Bill Summary

The Biological Diversity (Amendment) Bill, 2021 

  • The Biological Diversity (Amendment) Bill, 2021 was introduced in Lok Sabha by the Minister of Environment, Forest and Climate Change Mr. Bhupender Yadav on December 16, 2021.  The Bill amends the Biological Diversity Act, 2002.  The Act provides for the conservation of biological diversity, sustainable use of its components, and fair and equitable sharing of the benefits arising out of the use of biological resources.  The Bill seeks to streamline research and patent applications, encourage cultivation of wild medicinal plants, and practice of indigenous medicine.  Key amendments proposed by the Bill include:
  • Access to biological resources and intellectual property rights (IPR): The Act provides for the National Biodiversity Authority (NBA) which regulates access to biological resources, and the sharing of research results on such resources.  Biological resources include plants, animals, micro-organisms or their genetic material, with use or value for humanity (excludes human genetic material).   Certain entities must seek approval from the NBA for obtaining biological resources, and before applying for IPR.  These entities are: (i) non-citizens, (ii) non-resident citizens, (iii) organisations not registered in India, and (iv) organisations registered in India, with any non-Indian shareholding or management.  The Bill amends the last category to any foreign-controlled company registered in India.  The Bill also provides that these four categories of applicants must obtain NBA’s approval before the grant of IPR (and not before applying for IPR).
  • Under the Act, State Biodiversity Boards (SBBs) are set up by state governments to advise them on conservation of biodiversity.  Indian citizens and organisations registered in India must give prior intimation to the concerned SBB before obtaining any biological resource for commercial utilisation.  They must also get NBA’s approval before applying for IPR.  The Bill amends this to provide that anyone who does not need approval from NBA to access biological resources must give prior intimation to the concerned SBB.  Further, they must: (i) register with the NBA before the grant of IPR, and (ii) get prior approval of the NBA before commercialising the granted IPR.   
  • Exemptions:   Under the Act, certain communities are exempted from intimating the SBB before obtaining any biological resource for commercial utilisation.  These are: (i) local people and communities of the area, and (ii) practitioners of indigenous medicine (vaids and hakims).  The Bill extends the exemption to registered AYUSH (Ayurveda, Yoga and Naturopathy, Unani, Siddha and Homeopathy) practitioners, and cultivated medicinal plants and their products.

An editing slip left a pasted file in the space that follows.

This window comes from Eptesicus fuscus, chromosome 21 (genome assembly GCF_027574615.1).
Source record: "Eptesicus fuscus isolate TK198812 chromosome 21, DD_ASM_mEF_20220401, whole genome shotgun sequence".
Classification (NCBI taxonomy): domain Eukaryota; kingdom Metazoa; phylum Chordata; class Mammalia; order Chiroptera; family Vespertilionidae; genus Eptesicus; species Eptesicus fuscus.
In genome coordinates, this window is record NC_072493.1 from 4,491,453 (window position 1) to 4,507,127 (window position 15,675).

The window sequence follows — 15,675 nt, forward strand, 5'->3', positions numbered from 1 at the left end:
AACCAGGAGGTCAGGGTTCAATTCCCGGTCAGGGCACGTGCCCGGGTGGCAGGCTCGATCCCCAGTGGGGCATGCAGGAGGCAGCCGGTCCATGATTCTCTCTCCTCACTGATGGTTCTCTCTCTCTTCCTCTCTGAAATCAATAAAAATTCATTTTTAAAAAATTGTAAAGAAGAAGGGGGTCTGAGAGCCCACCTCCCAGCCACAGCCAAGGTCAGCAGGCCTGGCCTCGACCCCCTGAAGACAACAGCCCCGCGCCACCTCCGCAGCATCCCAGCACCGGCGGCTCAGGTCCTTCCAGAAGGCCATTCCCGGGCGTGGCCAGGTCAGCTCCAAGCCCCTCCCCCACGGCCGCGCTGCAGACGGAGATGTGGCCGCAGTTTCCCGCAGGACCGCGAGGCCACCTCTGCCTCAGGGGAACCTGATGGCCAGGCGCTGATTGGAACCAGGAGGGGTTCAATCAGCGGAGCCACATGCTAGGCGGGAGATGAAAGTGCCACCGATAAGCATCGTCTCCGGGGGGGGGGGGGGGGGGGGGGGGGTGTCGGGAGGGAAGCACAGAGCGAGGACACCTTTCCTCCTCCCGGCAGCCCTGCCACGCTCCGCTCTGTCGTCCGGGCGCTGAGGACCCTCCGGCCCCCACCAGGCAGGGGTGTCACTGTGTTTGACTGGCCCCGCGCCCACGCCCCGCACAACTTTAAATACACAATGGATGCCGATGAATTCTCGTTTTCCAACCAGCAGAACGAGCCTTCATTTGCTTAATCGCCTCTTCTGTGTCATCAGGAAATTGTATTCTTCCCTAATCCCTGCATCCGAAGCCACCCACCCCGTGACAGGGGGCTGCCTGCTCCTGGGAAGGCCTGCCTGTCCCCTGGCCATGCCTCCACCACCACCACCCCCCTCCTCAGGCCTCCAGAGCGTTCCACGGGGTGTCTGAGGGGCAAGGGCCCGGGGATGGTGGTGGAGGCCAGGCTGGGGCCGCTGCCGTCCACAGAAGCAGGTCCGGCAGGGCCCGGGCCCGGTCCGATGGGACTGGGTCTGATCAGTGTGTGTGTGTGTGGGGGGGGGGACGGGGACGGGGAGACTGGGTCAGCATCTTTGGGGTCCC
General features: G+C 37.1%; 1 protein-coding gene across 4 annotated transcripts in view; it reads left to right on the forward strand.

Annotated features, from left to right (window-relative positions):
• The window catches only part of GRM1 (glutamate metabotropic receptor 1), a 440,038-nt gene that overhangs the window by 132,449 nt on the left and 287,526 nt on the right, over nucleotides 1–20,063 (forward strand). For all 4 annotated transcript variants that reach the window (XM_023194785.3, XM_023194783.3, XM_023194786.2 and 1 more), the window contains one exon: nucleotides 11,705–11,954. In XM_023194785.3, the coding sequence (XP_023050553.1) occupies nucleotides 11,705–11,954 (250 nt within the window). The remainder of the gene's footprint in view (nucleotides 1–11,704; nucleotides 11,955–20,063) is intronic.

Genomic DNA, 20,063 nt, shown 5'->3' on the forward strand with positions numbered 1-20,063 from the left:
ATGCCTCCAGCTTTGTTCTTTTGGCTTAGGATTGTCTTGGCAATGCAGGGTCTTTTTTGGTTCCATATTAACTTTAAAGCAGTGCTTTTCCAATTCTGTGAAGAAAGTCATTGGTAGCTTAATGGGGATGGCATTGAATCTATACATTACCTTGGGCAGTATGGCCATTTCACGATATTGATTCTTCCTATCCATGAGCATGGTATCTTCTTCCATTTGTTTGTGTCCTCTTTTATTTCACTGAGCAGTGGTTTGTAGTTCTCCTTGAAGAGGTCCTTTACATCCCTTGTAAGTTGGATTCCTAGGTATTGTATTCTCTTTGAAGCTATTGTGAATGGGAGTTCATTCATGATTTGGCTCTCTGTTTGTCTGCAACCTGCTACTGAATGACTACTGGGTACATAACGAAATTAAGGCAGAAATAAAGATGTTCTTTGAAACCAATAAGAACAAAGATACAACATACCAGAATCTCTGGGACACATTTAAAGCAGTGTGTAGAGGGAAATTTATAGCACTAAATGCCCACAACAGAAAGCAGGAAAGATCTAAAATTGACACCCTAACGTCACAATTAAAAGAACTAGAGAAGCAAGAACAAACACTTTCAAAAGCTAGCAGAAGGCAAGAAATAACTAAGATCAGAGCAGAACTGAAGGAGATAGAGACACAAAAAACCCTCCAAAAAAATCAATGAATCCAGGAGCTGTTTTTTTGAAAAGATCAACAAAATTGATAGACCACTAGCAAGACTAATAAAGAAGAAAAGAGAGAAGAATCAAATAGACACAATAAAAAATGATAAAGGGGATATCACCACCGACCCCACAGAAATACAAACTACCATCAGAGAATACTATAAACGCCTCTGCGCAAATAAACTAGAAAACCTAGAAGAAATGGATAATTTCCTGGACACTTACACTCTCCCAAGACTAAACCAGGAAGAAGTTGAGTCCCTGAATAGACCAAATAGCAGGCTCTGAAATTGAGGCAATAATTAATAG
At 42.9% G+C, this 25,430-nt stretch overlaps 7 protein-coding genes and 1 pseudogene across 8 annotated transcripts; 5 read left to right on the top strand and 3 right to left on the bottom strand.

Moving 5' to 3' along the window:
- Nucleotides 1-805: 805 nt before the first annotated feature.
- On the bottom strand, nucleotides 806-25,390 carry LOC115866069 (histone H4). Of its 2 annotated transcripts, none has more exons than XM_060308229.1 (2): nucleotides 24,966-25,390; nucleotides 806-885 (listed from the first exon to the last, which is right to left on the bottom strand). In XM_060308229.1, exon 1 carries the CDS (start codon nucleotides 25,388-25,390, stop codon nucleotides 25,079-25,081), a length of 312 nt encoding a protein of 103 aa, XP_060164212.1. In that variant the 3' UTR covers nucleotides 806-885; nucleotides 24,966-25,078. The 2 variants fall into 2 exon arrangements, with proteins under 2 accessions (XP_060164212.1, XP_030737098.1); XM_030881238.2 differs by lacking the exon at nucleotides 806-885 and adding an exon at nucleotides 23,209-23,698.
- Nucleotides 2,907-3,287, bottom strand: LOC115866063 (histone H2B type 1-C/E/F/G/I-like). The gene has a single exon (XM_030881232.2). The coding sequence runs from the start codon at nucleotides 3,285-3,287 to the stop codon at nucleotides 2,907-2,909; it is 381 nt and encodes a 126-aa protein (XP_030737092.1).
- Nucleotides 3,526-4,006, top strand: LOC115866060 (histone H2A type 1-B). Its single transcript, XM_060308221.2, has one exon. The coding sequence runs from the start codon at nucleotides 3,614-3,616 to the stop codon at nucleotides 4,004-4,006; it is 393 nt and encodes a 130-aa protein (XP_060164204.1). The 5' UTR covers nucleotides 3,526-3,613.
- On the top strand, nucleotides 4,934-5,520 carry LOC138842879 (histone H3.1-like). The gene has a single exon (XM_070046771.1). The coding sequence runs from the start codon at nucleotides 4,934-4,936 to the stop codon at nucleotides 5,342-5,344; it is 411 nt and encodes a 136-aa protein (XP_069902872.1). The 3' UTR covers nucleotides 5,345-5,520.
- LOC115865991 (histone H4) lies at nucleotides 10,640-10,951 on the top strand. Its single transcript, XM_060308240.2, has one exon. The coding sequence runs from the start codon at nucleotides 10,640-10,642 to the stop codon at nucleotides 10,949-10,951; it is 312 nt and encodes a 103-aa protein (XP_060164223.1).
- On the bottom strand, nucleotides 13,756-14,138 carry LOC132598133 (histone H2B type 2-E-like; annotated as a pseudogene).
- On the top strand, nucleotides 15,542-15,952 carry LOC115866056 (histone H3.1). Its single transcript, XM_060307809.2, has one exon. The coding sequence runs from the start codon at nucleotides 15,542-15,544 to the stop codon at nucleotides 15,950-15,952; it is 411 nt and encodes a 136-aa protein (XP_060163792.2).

• Composition of National Biodiversity Authority: The Act provides for a 16-member National Biodiversity Authority.  These include: (i) ten ex-officio members appointed by the central government, dealing with certain Ministries (on matters such as biotechnology, agriculture, environment and forests, Indian system of medicine, earth sciences), and (ii) five non-official members who are subject matter experts and representatives of industry and conservers.  The Bill provides for 11 additional members in the Authority. These include: (i) six ex-officio members dealing with wildlife, forestry research, and Panchayati Raj , (ii) four representatives from State Biodiversity Boards (on a rotational basis), and (iii) a Member-Secretary (must have experience in biodiversity conservation).  The Member-Secretary will be the chief coordinating officer of the NBA.   
  • Threatened species: The Act empowers the central government to notify any species which is near-extinction as a threatened species, in consultation with the concerned state government.  The Bill allows the central government to delegate this power to the state government.   However, before notifying any threatened species, the state government must consult the NBA. 
  • Biodiversity Management Committee (BMC): The Act mandates local bodies to constitute a BMC for promoting conservation of habitats, and documenting the conservation of specific plant varieties, animal breeds, and microorganisms.  The Bill specifies that the state government will prescribe the composition of these BMCs, and they must have between seven to eleven members.  Further, state governments may also constitute BMCs at the intermediate or district Panchayat level.    
  • Offences:   The offences under the Act are cognizable and non-bailable.  A cognizable offence is one for which a police officer may arrest an accused person without a warrant.  The Bill deletes this provision.

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